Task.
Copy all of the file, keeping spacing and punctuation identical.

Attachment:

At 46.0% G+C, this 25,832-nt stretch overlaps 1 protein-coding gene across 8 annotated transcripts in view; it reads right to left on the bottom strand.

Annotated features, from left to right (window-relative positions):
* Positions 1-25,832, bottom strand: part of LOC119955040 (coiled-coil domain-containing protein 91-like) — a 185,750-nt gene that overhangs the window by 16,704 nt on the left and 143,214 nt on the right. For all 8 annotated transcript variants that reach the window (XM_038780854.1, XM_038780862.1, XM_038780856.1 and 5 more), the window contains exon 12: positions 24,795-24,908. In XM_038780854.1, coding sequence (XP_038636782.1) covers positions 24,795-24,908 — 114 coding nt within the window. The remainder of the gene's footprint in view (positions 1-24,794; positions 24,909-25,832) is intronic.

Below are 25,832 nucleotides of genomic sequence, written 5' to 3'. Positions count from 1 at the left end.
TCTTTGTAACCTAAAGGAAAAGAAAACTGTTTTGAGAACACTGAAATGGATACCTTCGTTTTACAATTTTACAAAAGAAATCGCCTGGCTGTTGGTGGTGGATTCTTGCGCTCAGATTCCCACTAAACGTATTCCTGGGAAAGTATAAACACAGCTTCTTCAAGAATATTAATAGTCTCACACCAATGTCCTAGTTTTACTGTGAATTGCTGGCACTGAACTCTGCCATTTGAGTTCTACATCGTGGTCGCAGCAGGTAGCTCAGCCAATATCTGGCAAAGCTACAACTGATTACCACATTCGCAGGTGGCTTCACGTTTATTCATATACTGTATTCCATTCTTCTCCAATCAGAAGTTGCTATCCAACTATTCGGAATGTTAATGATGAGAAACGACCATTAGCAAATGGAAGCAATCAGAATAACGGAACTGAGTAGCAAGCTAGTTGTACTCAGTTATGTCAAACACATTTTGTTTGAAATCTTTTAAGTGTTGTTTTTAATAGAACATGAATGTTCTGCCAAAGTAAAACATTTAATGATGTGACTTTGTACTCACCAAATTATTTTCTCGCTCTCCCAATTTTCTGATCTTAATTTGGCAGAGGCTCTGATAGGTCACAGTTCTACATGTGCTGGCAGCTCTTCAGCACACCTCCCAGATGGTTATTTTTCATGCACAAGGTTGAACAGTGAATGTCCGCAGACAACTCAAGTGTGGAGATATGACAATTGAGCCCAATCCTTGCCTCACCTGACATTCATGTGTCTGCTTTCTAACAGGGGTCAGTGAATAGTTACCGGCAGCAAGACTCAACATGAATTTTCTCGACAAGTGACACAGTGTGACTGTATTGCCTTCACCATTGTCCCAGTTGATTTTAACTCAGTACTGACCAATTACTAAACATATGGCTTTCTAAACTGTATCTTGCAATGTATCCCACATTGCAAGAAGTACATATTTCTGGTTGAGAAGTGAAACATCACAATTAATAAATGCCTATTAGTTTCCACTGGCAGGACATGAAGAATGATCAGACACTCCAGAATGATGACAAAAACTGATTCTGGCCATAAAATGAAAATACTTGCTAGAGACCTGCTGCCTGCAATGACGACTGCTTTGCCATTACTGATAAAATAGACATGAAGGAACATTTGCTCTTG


At 46.0% G+C, this 25,832-nt stretch overlaps 1 protein-coding gene across 8 annotated transcripts in view; it reads right to left on the bottom strand.

Annotated features, from left to right (window-relative positions):
* Positions 1-25,832, bottom strand: part of LOC119955040 (coiled-coil domain-containing protein 91-like) — a 185,750-nt gene that overhangs the window by 16,704 nt on the left and 143,214 nt on the right. For all 8 annotated transcript variants that reach the window (XM_038780854.1, XM_038780862.1, XM_038780856.1 and 5 more), the window contains exon 12: positions 24,795-24,908. In XM_038780854.1, coding sequence (XP_038636782.1) covers positions 24,795-24,908 — 114 coding nt within the window. The remainder of the gene's footprint in view (positions 1-24,794; positions 24,909-25,832) is intronic.

Below are 25,832 nucleotides of genomic sequence, written 5' to 3'. Positions count from 1 at the left end.
TCTTTGTAACCTAAAGGAAAAGAAAACTGTTTTGAGAACACTGAAATGGATACCTTCGTTTTACAATTTTACAAAAGAAATCGCCTGGCTGTTGGTGGTGGATTCTTGCGCTCAGATTCCCACTAAACGTATTCCTGGGAAAGTATAAACACAGCTTCTTCAAGAATATTAATAGTCTCACACCAATGTCCTAGTTTTACTGTGAATTGCTGGCACTGAACTCTGCCATTTGAGTTCTACATCGTGGTCGCAGCAGGTAGCTCAGCCAATATCTGGCAAAGCTACAACTGATTACCACATTCGCAGGTGGCTTCACGTTTATTCATATACTGTATTCCATTCTTCTCCAATCAGAAGTTGCTATCCAACTATTCGGAATGTTAATGATGAGAAACGACCATTAGCAAATGGAAGCAATCAGAATAACGGAACTGAGTAGCAAGCTAGTTGTACTCAGTTATGTCAAACACATTTTGTTTGAAATCTTTTAAGTGTTGTTTTTAATAGAACATGAATGTTCTGCCAAAGTAAAACATTTAATGATGTGACTTTGTACTCACCAAATTATTTTCTCGCTCTCCCAATTTTCTGATCTTAATTTGGCAGAGGCTCTGATAGGTCACAGTTCTACATGTGCTGGCAGCTCTTCAGCACACCTCCCAGATGGTTATTTTTCATGCACAAGGTTGAACAGTGAATGTCCGCAGACAACTCAAGTGTGGAGATATGACAATTGAGCCCAATCCTTGCCTCACCTGACATTCATGTGTCTGCTTTCTAACAGGGGTCAGTGAATAGTTACCGGCAGCAAGACTCAACATGAATTTTCTCGACAAGTGACACAGTGTGACTGTATTGCCTTCACCATTGTCCCAGTTGATTTTAACTCAGTACTGACCAATTACTAAACATATGGCTTTCTAAACTGTATCTTGCAATGTATCCCACATTGCAAGAAGTACATATTTCTGGTTGAGAAGTGAAACATCACAATTAATAAATGCCTATTAGTTTCCACTGGCAGGACATGAAGAATGATCAGACACTCCAGAATGATGACAAAAACTGATTCTGGCCATAAAATGAAAATACTTGCTAGAGACCTGCTGCCTGCAATGACGACTGCTTTGCCATTACTGATAAAATAGACATGAAGGAACATTTGCTCTTG